It's a classic island dwelling, cobbled together with additions dating back to 1905. Hitchcock was in line for the spray-foam treatment. The question was whether the foam truck could squeeze through narrow island trails, to get close enough to the house for the spray hose to reach. McPherson had to check carefully with a tape measure to calculate the distance.

Since last July, the Island Institute has helped set up 150 homes for weatherization, 100 of them on Peaks Island. The group estimates that residents will save a total of $65,000 a year from basic air-sealing alone.

The group also has organized workshops for residents to build interior storm windows. The 100 windows made last winter are expected to cut heating bills by $6,000 a year. Taken together, these energy improvements not only save money, MacDonald said, but add measurable comfort that makes year-round island living more agreeable.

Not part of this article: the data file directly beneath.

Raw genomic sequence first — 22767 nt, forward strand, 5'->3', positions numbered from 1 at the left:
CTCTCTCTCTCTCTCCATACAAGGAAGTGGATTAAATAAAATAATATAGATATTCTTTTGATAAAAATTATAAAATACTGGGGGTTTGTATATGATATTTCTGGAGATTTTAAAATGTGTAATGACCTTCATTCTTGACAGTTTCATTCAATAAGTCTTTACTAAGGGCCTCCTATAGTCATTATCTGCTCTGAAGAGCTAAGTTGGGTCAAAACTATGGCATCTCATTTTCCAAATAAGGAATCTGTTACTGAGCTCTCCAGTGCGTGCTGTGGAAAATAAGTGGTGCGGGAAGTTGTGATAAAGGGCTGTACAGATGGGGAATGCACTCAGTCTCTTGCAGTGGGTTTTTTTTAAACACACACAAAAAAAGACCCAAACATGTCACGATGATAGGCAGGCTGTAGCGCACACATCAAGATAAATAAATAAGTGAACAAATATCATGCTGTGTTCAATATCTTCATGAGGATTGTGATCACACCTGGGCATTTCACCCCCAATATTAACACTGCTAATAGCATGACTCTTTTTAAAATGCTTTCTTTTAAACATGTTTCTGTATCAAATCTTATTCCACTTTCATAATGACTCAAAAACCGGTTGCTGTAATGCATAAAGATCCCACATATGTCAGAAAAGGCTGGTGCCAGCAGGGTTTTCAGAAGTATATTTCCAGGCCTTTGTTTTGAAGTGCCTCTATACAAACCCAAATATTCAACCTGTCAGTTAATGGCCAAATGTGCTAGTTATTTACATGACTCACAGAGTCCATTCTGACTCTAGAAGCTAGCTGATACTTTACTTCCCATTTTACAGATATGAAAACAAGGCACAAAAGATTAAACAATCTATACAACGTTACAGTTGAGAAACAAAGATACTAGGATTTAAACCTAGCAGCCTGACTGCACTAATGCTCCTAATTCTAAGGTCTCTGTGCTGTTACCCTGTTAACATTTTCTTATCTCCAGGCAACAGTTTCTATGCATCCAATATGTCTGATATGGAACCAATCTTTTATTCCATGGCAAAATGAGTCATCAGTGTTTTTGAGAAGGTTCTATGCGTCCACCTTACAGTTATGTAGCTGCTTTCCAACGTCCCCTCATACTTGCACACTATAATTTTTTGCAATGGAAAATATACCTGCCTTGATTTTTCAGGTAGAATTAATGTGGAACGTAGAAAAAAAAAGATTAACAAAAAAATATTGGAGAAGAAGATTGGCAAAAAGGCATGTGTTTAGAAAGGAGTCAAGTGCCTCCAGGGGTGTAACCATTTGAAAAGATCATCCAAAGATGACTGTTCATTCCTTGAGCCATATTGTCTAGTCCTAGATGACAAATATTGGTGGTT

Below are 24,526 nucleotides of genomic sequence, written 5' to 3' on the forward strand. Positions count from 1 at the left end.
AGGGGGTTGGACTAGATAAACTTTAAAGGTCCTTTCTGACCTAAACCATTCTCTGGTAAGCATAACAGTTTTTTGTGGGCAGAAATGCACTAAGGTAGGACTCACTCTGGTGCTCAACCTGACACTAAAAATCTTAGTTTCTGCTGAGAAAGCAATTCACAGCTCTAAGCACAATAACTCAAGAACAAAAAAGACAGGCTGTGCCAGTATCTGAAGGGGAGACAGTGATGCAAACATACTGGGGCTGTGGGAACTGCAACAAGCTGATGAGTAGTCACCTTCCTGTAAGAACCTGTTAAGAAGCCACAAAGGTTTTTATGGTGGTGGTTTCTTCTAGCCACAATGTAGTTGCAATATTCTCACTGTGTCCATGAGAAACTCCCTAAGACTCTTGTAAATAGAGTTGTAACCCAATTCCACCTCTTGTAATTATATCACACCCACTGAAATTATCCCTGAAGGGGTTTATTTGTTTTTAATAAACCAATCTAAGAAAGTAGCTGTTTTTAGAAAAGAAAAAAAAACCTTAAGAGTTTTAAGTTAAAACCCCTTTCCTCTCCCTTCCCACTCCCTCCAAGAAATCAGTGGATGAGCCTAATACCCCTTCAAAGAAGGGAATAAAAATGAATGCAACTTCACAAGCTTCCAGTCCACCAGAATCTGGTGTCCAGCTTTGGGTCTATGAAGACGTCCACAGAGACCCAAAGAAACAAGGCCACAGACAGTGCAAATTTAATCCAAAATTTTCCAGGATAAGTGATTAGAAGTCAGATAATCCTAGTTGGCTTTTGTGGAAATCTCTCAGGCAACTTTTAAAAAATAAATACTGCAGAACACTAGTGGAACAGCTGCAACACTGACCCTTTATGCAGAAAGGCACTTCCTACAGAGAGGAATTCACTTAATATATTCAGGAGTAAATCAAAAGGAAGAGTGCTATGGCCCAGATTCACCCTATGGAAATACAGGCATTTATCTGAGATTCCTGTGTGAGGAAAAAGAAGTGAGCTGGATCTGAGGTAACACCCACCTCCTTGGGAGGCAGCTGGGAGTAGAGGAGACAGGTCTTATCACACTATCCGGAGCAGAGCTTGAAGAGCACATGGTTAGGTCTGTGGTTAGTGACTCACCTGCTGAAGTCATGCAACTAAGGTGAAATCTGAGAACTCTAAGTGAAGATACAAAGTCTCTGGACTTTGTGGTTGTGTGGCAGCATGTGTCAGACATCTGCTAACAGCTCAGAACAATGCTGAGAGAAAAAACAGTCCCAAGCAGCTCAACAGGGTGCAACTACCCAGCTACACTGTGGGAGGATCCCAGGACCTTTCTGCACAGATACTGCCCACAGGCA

"The islands are just so much more exposed to the elements," she said. "This is the reality of people's daily lives. You feel the wind blowing straight through the house."

Tux Turkel can be contacted at 791-6462 or at:


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Additional Photos

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Mike Braley checks a gauge that tests for air leaks.

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Brandon Currie climbs out of a crawl space under a home after sealing air leaks.

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Brandon Currie of C & C Spray Foam of Clinton applies spray insulation to seal leaks beneath a Monhegan Island home.